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It’s a design goal we all share: How to make a room look bigger. And not just bigger—but expansive, flowing, and more open. We want our homes to be both beautiful and comfortable, where there’s as much space for our furniture and favorite décor as there is room to breathe and be. One foolproof way to nail this? Paint. There are certain colors that make a room look bigger just from how the pigments reflect or absorb light. It’s design magic.
One of the coolest aspects of interior paint is how it adds more than simply color to a room. Wash a home office in a blue-toned gray and suddenly there’s an imbued sense of calm. Douse a kitchen’s walls in terra cotta and you can feel the warmth and jovialness instantly. Paint a small living room in a moody iron-gray, which designers Wendy Robinson and Lyndsay Scott recommend below, and the walls will seem like they’ve pulled back to allow more air and light.
Simply put, paint can be a magician. A tool that transforms swiftly (and economically!). And in the case of tricking the senses into making a room expand beyond its square footage, paint is Houdini. Read on for three design experts’ top room-stretching paints for the home. Plus, their tricks for taking the color game to the next level.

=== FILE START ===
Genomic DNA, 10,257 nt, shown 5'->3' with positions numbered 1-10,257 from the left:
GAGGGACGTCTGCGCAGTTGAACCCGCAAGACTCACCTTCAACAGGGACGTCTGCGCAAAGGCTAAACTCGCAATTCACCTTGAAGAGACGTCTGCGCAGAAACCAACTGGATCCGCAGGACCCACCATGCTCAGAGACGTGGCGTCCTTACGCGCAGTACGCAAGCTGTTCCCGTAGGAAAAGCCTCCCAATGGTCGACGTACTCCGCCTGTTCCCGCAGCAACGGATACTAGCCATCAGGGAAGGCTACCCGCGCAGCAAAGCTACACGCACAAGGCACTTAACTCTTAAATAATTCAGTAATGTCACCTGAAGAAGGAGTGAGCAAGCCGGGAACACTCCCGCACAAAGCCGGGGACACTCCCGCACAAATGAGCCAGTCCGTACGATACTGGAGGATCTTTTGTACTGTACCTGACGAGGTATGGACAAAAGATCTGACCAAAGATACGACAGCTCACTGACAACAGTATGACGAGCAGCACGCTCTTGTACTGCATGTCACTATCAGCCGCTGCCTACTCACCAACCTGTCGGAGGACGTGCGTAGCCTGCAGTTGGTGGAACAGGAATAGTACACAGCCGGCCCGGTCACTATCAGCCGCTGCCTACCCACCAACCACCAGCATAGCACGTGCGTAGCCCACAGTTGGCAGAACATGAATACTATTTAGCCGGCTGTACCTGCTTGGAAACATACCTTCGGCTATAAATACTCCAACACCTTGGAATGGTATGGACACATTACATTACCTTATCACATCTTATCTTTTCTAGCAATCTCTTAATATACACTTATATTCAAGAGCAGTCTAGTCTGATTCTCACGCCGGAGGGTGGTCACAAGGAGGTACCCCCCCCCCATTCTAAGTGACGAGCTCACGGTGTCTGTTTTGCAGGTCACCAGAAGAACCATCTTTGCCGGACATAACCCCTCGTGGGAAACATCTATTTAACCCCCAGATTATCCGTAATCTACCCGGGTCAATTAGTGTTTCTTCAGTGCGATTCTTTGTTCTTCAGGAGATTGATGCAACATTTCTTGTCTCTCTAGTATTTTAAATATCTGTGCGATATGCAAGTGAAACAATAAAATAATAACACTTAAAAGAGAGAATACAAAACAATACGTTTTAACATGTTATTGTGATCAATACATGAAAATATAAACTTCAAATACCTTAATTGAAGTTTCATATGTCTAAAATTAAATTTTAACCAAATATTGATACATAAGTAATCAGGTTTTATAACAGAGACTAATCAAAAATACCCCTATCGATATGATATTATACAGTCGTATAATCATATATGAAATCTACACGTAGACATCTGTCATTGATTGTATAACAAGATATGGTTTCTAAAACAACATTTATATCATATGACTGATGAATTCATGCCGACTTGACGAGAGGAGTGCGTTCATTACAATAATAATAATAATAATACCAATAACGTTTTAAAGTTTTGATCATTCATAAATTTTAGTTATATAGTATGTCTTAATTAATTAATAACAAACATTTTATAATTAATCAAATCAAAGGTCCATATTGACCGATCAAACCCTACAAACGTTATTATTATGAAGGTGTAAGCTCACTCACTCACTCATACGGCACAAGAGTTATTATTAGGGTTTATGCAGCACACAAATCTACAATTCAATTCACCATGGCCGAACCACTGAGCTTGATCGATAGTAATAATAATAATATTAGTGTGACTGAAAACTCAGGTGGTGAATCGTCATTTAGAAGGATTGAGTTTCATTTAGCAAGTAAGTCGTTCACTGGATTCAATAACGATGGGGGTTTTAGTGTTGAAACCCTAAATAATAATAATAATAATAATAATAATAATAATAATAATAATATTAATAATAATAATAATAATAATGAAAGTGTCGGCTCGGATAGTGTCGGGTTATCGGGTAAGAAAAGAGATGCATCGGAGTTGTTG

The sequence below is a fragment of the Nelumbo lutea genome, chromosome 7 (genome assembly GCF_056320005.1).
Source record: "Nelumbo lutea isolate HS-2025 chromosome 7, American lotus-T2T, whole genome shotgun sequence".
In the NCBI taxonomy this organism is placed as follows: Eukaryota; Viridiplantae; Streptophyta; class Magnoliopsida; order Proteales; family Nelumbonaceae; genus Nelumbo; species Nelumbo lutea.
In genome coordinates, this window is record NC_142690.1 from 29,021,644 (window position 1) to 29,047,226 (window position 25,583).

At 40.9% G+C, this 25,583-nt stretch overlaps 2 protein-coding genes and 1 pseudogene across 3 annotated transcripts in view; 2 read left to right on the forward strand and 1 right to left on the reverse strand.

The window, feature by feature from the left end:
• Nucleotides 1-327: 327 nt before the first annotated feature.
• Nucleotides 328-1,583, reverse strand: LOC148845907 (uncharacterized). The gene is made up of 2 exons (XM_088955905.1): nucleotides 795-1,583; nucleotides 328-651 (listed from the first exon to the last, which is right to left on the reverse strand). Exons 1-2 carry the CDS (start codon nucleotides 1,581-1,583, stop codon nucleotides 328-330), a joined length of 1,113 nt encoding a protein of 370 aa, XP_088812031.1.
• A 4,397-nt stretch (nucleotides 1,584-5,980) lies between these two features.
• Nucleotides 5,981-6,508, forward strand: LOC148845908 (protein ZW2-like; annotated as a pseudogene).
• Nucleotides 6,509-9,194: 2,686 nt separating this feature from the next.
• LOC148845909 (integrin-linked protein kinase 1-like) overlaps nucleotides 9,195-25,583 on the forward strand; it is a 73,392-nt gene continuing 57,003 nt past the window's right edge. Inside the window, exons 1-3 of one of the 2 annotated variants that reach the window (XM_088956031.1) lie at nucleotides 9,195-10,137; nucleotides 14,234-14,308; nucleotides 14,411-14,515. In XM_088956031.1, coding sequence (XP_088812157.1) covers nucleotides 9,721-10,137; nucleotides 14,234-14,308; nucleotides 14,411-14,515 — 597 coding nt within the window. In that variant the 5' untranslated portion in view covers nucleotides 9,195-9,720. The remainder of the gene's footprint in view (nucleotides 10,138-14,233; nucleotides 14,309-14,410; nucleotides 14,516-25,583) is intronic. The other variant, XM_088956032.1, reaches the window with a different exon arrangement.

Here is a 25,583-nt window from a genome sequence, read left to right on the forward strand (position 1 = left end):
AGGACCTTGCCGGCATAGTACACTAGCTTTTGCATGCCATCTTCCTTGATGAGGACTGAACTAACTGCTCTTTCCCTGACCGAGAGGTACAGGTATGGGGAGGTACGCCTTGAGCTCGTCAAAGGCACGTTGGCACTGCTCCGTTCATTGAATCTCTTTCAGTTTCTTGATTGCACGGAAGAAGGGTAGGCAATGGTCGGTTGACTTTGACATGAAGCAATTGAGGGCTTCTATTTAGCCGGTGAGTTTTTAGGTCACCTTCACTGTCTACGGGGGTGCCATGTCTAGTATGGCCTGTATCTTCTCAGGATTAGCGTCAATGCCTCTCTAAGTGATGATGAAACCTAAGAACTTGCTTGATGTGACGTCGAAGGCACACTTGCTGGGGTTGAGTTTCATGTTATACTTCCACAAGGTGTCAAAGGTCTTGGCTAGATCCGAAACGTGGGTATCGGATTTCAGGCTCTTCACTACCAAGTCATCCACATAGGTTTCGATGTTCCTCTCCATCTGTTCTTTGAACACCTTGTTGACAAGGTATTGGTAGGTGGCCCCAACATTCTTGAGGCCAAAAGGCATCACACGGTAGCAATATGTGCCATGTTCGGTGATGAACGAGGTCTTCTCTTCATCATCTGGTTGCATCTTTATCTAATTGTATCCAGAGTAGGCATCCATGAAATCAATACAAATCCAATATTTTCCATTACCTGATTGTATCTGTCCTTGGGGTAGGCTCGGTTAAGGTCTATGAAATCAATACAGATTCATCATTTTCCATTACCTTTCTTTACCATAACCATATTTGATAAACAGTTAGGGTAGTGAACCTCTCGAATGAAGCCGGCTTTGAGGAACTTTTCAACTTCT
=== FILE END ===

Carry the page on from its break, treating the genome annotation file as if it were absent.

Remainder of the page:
Feature Image by Kate Zimmerman Turpin
Before we get to the paint colors, what are other ways we can make a room look bigger?
#1: Paint the Entire Room
Most painting tricks to make your room look bigger involve choosing the right paint color but there are other tricks as well that you can use to make a room feel larger, says designer Lyndsay Scott. The first is painting the room all the same color including the woodwork, ceiling, and door. This trick works best when you oscillate the finish of the paint to add dimension. “For example, on the walls, we love using Chantilly Lace in an eggshell finish, and also Chantilly Lace on the woodwork and doors but with a satin or semi-gloss finish,” Scotts says. As for the ceiling, Scott and her co-founder and co-designer Wendy Robinson say to continue the use of the same paint color, but lighten it by about 20 percent. “This way, you are less aware of where the walls end and the ceiling begins.”
#2: Opt for an Eggshell or Satin Finish
Natural light makes a room look bigger. This is a fact. So how do you optimize this? By incorporating paints that have a subtle glean that reflects and bounces the light. The subtle gloss of eggshell and satin finishes do just this, capitalizing on rays by putting them to room-widening use. If you want to go bolder, consider a semi-gloss.
#3: Create a Contrast
Opposites attract—and they also complement. Designer Susan Wintersteen suggests creating a look that incorporates more visual impact, which will then draw the eye and create the illusion of more space. One way to do this is by painting cabinetry in a deep moody shade, such as a navy, and contrasting it against fresh white walls.
Keep scrolling to discover the 5 paint colors that make a room look bigger.